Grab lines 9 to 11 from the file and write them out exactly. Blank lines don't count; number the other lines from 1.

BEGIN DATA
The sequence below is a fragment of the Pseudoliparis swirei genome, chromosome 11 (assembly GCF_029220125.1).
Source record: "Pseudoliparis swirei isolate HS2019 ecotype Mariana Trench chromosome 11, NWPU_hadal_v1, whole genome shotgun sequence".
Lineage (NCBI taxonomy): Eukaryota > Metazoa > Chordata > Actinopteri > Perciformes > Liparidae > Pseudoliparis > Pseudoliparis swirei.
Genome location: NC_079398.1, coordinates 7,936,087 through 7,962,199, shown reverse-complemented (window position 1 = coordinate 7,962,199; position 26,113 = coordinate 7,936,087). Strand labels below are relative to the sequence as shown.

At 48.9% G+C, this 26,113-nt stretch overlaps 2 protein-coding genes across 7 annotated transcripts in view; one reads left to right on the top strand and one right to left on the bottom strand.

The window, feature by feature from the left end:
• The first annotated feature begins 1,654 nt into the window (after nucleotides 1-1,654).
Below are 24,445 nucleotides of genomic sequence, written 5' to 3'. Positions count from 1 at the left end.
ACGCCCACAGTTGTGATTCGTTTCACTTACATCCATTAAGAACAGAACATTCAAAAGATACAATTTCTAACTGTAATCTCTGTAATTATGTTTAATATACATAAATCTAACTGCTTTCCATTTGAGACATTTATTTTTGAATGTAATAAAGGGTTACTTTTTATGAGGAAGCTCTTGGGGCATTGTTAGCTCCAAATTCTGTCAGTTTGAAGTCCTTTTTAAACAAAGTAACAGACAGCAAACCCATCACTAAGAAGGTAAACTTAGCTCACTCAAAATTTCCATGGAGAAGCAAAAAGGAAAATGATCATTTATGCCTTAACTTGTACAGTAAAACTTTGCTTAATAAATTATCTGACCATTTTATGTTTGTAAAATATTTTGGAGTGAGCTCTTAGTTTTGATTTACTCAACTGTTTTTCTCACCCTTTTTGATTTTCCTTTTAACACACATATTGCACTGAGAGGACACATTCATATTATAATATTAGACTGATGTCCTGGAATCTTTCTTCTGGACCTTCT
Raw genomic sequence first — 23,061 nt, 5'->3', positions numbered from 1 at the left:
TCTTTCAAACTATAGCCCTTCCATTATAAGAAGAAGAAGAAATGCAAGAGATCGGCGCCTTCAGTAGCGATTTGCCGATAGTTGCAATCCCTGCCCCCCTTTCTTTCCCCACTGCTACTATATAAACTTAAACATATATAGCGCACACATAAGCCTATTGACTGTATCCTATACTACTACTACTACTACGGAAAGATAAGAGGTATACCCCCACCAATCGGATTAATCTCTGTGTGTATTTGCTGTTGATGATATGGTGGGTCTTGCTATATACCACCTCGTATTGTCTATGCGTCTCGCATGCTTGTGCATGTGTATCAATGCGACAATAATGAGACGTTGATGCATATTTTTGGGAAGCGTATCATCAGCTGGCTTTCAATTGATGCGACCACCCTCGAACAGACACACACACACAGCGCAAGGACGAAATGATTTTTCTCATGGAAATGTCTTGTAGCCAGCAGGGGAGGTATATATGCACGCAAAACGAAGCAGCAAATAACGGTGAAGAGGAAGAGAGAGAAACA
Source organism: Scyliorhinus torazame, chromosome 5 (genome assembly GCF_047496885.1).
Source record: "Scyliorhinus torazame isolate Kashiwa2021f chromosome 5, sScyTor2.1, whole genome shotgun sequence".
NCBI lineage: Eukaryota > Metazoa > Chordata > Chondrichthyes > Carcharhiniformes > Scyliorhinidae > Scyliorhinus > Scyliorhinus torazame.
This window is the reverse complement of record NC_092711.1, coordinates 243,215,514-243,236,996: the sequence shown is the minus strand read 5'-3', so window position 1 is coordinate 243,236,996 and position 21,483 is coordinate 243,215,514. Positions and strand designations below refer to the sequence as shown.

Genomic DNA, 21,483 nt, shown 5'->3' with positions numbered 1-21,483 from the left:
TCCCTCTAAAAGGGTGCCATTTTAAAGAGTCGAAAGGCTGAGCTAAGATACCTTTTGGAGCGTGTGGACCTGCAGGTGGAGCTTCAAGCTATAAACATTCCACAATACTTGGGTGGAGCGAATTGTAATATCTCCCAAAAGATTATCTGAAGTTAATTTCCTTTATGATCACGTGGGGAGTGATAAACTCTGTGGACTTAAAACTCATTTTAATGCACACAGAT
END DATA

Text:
ACGCCCACAGTTGTGATTCGTTTCACTTACATCCATTAAGAACAGAACATTCAAAAGATACAATTTCTAACTGTAATCTCTGTAATTATGTTTAATATACATAAATCTAACTGCTTTCCATTTGAGACATTTATTTTTGAATGTAATAAAGGGTTACTTTTTATGAGGAAGCTCTTGGGGCATTGTTAGCTCCAAATTCTGTCAGTTTGAAGTCCTTTTTAAACAAAGTAACAGACAGCAAACCCATCACTAAGAAGGTAAACTTAGCTCACTCAAAATTTCCATGGAGAAGCAAAAAGGAAAATGATCATTTATGCCTTAACTTGTACAGTAAAACTTTGCTTAATAAATTATCTGACCATTTTATGTTTGTAAAATATTTTGGAGTGAGCTCTTAGTTTTGATTTACTCAACTGTTTTTCTCACCCTTTTTGATTTTCCTTTTAACACACATATTGCACTGAGAGGACACATTCATATTATAATATTAGACTGATGTCCTGGAATCTTTCTTCTGGACCTTCT
Raw genomic sequence first — 23,061 nt, 5'->3', positions numbered from 1 at the left:
TCTTTCAAACTATAGCCCTTCCATTATAAGAAGAAGAAGAAATGCAAGAGATCGGCGCCTTCAGTAGCGATTTGCCGATAGTTGCAATCCCTGCCCCCCTTTCTTTCCCCACTGCTACTATATAAACTTAAACATATATAGCGCACACATAAGCCTATTGACTGTATCCTATACTACTACTACTACTACGGAAAGATAAGAGGTATACCCCCACCAATCGGATTAATCTCTGTGTGTATTTGCTGTTGATGATATGGTGGGTCTTGCTATATACCACCTCGTATTGTCTATGCGTCTCGCATGCTTGTGCATGTGTATCAATGCGACAATAATGAGACGTTGATGCATATTTTTGGGAAGCGTATCATCAGCTGGCTTTCAATTGATGCGACCACCCTCGAACAGACACACACACACAGCGCAAGGACGAAATGATTTTTCTCATGGAAATGTCTTGTAGCCAGCAGGGGAGGTATATATGCACGCAAAACGAAGCAGCAAATAACGGTGAAGAGGAAGAGAGAGAAACA